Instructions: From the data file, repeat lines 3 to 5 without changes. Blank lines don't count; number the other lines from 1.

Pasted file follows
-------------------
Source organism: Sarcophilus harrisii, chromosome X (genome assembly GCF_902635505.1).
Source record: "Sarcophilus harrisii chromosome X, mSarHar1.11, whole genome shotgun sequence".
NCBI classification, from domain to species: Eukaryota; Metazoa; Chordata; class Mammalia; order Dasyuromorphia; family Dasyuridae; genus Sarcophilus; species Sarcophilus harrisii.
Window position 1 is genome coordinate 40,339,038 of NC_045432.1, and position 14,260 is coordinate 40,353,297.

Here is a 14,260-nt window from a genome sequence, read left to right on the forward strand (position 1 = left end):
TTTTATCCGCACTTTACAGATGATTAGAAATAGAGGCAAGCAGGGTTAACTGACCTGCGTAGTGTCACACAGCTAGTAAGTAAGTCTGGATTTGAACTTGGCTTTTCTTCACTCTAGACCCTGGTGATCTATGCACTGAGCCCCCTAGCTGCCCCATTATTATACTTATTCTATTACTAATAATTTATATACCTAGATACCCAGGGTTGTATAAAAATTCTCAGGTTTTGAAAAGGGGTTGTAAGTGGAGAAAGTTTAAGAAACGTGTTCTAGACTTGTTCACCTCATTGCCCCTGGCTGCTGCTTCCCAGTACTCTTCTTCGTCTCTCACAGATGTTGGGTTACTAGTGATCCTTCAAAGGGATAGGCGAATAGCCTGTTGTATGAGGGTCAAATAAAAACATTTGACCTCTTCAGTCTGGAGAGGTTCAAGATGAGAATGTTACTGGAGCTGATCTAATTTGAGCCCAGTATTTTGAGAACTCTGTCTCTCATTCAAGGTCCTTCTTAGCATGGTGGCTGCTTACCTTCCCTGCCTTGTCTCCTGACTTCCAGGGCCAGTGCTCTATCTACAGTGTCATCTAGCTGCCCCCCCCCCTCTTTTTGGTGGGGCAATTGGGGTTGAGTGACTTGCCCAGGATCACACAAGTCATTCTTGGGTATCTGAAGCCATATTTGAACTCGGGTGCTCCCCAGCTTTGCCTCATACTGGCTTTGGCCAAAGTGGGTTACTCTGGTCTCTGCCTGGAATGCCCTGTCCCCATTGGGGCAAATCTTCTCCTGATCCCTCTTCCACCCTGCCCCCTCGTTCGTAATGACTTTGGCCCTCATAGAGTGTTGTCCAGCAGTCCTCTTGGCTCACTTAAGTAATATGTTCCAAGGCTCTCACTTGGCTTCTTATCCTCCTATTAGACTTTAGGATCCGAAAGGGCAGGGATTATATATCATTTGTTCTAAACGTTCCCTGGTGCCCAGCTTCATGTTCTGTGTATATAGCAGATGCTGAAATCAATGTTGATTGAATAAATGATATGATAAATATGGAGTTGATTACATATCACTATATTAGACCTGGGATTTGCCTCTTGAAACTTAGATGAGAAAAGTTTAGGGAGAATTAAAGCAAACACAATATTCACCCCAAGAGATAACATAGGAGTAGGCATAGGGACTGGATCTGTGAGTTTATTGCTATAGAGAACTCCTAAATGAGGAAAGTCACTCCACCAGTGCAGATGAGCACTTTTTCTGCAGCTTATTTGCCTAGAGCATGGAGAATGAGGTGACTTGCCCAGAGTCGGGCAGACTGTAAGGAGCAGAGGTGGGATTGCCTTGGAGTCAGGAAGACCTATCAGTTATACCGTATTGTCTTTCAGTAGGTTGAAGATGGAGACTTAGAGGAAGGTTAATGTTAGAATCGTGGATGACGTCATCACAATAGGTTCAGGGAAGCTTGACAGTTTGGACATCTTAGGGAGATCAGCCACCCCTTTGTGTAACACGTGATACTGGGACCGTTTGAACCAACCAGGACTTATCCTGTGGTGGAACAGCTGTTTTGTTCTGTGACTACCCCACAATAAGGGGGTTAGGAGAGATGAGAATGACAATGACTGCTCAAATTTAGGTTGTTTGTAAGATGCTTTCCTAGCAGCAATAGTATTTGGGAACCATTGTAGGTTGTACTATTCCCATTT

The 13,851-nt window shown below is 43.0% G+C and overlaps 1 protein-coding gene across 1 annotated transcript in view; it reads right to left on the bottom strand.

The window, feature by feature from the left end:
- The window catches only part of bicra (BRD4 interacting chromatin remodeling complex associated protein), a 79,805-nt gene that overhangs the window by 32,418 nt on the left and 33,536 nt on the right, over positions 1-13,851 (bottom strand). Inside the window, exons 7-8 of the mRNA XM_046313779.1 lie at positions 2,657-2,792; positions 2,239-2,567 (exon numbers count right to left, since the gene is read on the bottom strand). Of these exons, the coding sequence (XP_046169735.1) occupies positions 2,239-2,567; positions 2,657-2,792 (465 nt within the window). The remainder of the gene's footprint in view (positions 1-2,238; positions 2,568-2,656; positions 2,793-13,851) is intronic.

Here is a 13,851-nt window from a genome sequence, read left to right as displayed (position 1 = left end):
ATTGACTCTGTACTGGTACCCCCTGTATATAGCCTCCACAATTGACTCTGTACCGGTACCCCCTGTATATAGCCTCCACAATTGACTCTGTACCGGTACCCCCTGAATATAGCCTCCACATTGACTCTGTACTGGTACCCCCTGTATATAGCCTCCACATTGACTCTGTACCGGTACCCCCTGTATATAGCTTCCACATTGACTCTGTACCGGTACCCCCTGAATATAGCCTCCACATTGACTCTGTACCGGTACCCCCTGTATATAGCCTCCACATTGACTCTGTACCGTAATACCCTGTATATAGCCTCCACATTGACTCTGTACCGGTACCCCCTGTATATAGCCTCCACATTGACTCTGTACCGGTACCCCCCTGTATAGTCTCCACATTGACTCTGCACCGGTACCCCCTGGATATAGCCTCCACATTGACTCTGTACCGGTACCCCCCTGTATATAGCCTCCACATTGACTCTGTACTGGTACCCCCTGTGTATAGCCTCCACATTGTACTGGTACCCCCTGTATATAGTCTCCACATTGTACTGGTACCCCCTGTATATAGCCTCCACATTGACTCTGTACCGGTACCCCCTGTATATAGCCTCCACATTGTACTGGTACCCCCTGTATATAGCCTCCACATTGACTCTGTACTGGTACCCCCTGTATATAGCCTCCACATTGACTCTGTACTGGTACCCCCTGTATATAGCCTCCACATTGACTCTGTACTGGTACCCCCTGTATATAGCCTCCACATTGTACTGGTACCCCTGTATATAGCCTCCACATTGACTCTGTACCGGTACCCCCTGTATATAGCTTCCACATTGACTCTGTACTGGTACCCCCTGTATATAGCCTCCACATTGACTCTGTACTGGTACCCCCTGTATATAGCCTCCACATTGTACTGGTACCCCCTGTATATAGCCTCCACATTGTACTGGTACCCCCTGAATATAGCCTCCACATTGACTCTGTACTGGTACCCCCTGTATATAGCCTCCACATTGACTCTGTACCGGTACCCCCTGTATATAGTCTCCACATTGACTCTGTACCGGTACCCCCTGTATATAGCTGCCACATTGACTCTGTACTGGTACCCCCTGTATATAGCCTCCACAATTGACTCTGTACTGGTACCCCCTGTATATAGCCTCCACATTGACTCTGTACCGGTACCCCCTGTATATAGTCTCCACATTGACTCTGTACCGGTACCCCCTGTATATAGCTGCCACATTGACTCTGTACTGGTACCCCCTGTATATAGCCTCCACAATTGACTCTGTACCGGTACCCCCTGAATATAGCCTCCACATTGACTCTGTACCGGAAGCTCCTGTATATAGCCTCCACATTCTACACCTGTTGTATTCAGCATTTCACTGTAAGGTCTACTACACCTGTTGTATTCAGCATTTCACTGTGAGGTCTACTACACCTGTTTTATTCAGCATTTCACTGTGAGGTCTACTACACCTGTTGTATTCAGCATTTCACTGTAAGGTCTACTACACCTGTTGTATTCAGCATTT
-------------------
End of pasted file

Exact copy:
NCBI classification, from domain to species: Eukaryota; Metazoa; Chordata; class Mammalia; order Dasyuromorphia; family Dasyuridae; genus Sarcophilus; species Sarcophilus harrisii.
Window position 1 is genome coordinate 40,339,038 of NC_045432.1, and position 14,260 is coordinate 40,353,297.

Here is a 14,260-nt window from a genome sequence, read left to right on the forward strand (position 1 = left end):